Creating next generation batteries for electric vehicles

Man Holding Power Charging Cable For Electric Car In Outdoor Car Park. And he’s going to connect the car to the charging station in the parking lot near the shopping center

Seventeen projects making electric vehicle (EV) batteries safer, more powerful, cheaper, faster-charging and easier to recycle have been announced.

£10 million of Faraday Battery Challenge funding is being used to help build a better British battery industry for the future of zero-emission travel.

This latest round of Faraday Battery Challenge funding will be shared across 17 projects being undertaken by businesses and research institutions across the country.

The projects include a consortium led by LiNa Energy that will develop a new sodium nickel chloride battery system, leading to improved cell performance, and manufacturing optimised for scale-up, decarbonisation and recycling. Another, led by Anaphite Ltd, aims to develop faster charging batteries by incorporating graphene into the battery cathode.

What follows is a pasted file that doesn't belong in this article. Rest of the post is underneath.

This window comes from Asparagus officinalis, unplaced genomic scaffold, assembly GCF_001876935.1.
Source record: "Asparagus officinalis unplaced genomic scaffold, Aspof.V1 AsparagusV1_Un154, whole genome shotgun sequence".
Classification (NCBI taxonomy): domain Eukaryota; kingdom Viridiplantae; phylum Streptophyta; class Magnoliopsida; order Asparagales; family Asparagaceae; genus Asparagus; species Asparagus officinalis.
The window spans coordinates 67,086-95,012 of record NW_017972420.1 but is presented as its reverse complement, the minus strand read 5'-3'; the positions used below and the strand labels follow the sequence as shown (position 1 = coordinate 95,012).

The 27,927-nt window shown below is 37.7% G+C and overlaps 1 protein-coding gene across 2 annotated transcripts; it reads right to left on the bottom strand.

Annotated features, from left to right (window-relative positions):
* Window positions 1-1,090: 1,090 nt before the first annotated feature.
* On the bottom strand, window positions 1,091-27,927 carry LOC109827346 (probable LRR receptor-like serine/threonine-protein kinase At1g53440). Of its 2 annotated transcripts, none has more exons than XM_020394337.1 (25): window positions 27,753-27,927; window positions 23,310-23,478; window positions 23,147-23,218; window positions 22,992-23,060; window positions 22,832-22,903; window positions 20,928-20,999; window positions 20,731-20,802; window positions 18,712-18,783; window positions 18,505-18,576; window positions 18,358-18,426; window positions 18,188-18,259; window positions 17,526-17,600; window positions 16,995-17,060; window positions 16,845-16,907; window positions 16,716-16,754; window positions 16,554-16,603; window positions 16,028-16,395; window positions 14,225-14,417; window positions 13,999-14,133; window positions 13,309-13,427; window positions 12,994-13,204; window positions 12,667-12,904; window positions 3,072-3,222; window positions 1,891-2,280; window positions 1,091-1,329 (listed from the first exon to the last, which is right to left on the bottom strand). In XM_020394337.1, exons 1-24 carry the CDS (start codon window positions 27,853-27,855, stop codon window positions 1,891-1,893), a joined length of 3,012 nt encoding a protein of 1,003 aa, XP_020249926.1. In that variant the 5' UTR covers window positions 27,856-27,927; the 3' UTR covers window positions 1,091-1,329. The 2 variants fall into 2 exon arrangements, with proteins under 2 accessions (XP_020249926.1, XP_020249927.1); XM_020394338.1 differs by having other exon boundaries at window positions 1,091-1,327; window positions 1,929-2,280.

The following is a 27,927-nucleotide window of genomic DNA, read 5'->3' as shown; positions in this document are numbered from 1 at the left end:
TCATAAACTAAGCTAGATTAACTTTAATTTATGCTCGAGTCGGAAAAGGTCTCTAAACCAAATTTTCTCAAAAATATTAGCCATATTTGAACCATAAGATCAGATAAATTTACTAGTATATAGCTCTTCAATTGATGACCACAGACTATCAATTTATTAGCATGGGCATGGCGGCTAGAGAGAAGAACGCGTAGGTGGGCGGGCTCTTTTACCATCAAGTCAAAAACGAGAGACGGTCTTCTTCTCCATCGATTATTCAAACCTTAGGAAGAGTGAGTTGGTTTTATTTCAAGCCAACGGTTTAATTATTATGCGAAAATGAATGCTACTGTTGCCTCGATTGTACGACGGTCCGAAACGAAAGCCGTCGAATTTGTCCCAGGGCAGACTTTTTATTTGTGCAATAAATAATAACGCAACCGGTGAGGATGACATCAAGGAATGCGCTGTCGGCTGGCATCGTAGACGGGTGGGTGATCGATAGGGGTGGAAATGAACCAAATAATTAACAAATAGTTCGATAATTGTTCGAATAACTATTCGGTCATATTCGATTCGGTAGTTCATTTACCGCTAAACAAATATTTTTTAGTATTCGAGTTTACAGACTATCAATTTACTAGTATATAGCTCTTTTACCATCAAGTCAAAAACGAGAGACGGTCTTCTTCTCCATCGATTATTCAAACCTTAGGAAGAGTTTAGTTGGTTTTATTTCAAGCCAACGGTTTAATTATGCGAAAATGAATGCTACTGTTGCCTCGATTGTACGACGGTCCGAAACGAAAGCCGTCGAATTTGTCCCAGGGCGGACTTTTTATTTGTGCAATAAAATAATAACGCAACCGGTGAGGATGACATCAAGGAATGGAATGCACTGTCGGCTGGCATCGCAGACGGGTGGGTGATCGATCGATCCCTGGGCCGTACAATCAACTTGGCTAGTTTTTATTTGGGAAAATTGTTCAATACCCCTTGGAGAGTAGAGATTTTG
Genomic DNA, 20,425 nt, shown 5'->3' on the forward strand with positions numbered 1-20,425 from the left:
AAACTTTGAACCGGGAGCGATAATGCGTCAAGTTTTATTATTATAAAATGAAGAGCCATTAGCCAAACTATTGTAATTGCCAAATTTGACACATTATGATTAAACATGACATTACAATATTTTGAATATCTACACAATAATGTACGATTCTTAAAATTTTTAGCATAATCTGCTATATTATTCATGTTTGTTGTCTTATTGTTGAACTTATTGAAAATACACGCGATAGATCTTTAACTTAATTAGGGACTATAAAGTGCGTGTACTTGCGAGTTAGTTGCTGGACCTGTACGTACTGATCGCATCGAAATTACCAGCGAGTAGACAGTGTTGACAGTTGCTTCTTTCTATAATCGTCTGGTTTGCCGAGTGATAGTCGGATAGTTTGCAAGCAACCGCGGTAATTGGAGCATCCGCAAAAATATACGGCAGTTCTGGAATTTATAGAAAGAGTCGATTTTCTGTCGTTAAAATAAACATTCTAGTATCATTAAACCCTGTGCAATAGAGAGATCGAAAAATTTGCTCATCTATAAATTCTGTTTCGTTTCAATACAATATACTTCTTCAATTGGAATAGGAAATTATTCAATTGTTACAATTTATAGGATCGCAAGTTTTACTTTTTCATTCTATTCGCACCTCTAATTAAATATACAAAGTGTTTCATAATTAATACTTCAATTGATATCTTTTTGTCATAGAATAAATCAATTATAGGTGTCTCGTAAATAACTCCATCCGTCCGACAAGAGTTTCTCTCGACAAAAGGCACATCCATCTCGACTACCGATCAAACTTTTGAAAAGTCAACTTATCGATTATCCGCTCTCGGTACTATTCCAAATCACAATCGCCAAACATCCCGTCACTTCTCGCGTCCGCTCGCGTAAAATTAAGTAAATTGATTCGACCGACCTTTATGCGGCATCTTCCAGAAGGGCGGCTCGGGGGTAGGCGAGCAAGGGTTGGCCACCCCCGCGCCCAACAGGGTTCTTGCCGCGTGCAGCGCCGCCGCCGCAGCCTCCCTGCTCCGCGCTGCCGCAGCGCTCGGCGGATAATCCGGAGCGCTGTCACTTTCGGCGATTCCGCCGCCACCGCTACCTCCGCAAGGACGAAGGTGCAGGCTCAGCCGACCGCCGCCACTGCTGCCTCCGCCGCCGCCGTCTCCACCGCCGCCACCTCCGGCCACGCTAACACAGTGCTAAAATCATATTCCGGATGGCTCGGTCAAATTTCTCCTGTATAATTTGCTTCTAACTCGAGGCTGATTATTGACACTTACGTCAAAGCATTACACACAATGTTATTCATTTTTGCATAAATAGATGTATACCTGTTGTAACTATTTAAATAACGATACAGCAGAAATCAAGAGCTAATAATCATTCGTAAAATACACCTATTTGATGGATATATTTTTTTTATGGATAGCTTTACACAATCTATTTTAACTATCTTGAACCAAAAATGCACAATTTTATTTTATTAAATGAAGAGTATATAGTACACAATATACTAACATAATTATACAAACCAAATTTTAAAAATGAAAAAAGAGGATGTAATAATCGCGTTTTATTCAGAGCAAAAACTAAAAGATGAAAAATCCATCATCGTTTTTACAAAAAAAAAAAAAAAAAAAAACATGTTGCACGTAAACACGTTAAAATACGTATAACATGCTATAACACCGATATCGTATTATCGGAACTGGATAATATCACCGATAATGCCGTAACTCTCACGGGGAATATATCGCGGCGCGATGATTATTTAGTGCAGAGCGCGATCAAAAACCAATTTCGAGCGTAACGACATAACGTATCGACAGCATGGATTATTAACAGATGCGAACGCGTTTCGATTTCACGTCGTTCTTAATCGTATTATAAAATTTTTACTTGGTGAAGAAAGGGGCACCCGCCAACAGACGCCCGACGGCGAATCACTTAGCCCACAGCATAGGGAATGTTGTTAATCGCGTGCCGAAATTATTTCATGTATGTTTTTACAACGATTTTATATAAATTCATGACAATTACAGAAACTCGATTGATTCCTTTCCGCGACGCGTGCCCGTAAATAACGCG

Investment and industrialisation

This funding comes shortly after the official opening of UK Battery Industrialisation Centre (UKBIC) on 15 July by the Prime Minister. Based in Coventry and part-funded through the Faraday Battery Challenge, UKBIC is a is battery manufacturing development facility, which provides a link between battery technology and mass production.

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